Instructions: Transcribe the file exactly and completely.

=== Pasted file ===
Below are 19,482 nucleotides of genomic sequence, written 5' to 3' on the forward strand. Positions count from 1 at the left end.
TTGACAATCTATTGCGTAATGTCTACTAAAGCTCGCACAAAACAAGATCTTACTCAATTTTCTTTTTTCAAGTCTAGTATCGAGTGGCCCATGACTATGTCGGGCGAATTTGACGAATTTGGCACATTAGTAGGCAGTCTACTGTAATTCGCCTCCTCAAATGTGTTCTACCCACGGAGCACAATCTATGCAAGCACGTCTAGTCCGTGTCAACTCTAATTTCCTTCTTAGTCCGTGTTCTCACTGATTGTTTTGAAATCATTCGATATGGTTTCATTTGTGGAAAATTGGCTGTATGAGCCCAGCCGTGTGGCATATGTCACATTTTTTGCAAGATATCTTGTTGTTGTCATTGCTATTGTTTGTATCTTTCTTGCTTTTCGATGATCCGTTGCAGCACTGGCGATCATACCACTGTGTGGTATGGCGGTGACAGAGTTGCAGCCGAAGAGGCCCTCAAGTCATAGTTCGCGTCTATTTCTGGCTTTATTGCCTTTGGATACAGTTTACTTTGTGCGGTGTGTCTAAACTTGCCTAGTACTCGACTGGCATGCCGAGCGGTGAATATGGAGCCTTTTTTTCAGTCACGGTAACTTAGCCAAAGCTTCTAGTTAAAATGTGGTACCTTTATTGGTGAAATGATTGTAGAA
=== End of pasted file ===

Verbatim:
Below are 19,482 nucleotides of genomic sequence, written 5' to 3' on the forward strand. Positions count from 1 at the left end.
TTGACAATCTATTGCGTAATGTCTACTAAAGCTCGCACAAAACAAGATCTTACTCAATTTTCTTTTTTCAAGTCTAGTATCGAGTGGCCCATGACTATGTCGGGCGAATTTGACGAATTTGGCACATTAGTAGGCAGTCTACTGTAATTCGCCTCCTCAAATGTGTTCTACCCACGGAGCACAATCTATGCAAGCACGTCTAGTCCGTGTCAACTCTAATTTCCTTCTTAGTCCGTGTTCTCACTGATTGTTTTGAAATCATTCGATATGGTTTCATTTGTGGAAAATTGGCTGTATGAGCCCAGCCGTGTGGCATATGTCACATTTTTTGCAAGATATCTTGTTGTTGTCATTGCTATTGTTTGTATCTTTCTTGCTTTTCGATGATCCGTTGCAGCACTGGCGATCATACCACTGTGTGGTATGGCGGTGACAGAGTTGCAGCCGAAGAGGCCCTCAAGTCATAGTTCGCGTCTATTTCTGGCTTTATTGCCTTTGGATACAGTTTACTTTGTGCGGTGTGTCTAAACTTGCCTAGTACTCGACTGGCATGCCGAGCGGTGAATATGGAGCCTTTTTTTCAGTCACGGTAACTTAGCCAAAGCTTCTAGTTAAAATGTGGTACCTTTATTGGTGAAATGATTGTAGAA